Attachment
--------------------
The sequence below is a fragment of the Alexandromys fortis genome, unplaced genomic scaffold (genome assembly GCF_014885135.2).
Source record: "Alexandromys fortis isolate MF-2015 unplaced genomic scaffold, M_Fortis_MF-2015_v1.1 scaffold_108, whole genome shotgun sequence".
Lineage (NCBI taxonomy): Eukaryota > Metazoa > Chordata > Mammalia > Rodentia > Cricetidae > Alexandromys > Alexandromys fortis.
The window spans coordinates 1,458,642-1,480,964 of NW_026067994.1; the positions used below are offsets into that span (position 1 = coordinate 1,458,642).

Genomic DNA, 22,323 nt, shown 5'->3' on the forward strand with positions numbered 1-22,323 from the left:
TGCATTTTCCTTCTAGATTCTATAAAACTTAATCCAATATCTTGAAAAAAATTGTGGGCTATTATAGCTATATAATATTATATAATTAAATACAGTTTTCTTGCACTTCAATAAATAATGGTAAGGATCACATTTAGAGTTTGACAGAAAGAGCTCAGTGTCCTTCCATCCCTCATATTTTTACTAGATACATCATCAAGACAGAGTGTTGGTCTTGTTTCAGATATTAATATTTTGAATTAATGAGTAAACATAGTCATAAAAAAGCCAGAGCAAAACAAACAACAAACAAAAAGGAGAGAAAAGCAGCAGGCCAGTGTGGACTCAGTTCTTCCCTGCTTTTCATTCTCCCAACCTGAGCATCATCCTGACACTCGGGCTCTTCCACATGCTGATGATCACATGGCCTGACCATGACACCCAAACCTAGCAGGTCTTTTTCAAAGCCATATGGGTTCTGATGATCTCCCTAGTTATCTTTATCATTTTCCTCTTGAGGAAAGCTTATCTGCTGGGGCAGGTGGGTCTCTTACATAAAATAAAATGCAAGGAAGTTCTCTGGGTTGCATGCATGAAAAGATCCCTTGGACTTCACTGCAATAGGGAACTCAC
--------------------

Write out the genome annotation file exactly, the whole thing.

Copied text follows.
The sequence below is a fragment of the Alexandromys fortis genome, unplaced genomic scaffold (genome assembly GCF_014885135.2).
Source record: "Alexandromys fortis isolate MF-2015 unplaced genomic scaffold, M_Fortis_MF-2015_v1.1 scaffold_108, whole genome shotgun sequence".
Lineage (NCBI taxonomy): Eukaryota > Metazoa > Chordata > Mammalia > Rodentia > Cricetidae > Alexandromys > Alexandromys fortis.
The window spans coordinates 1,458,642-1,480,964 of NW_026067994.1; the positions used below are offsets into that span (position 1 = coordinate 1,458,642).

Genomic DNA, 22,323 nt, shown 5'->3' on the forward strand with positions numbered 1-22,323 from the left:
TGCATTTTCCTTCTAGATTCTATAAAACTTAATCCAATATCTTGAAAAAAATTGTGGGCTATTATAGCTATATAATATTATATAATTAAATACAGTTTTCTTGCACTTCAATAAATAATGGTAAGGATCACATTTAGAGTTTGACAGAAAGAGCTCAGTGTCCTTCCATCCCTCATATTTTTACTAGATACATCATCAAGACAGAGTGTTGGTCTTGTTTCAGATATTAATATTTTGAATTAATGAGTAAACATAGTCATAAAAAAGCCAGAGCAAAACAAACAACAAACAAAAAGGAGAGAAAAGCAGCAGGCCAGTGTGGACTCAGTTCTTCCCTGCTTTTCATTCTCCCAACCTGAGCATCATCCTGACACTCGGGCTCTTCCACATGCTGATGATCACATGGCCTGACCATGACACCCAAACCTAGCAGGTCTTTTTCAAAGCCATATGGGTTCTGATGATCTCCCTAGTTATCTTTATCATTTTCCTCTTGAGGAAAGCTTATCTGCTGGGGCAGGTGGGTCTCTTACATAAAATAAAATGCAAGGAAGTTCTCTGGGTTGCATGCATGAAAAGATCCCTTGGACTTCACTGCAATAGGGAACTCAC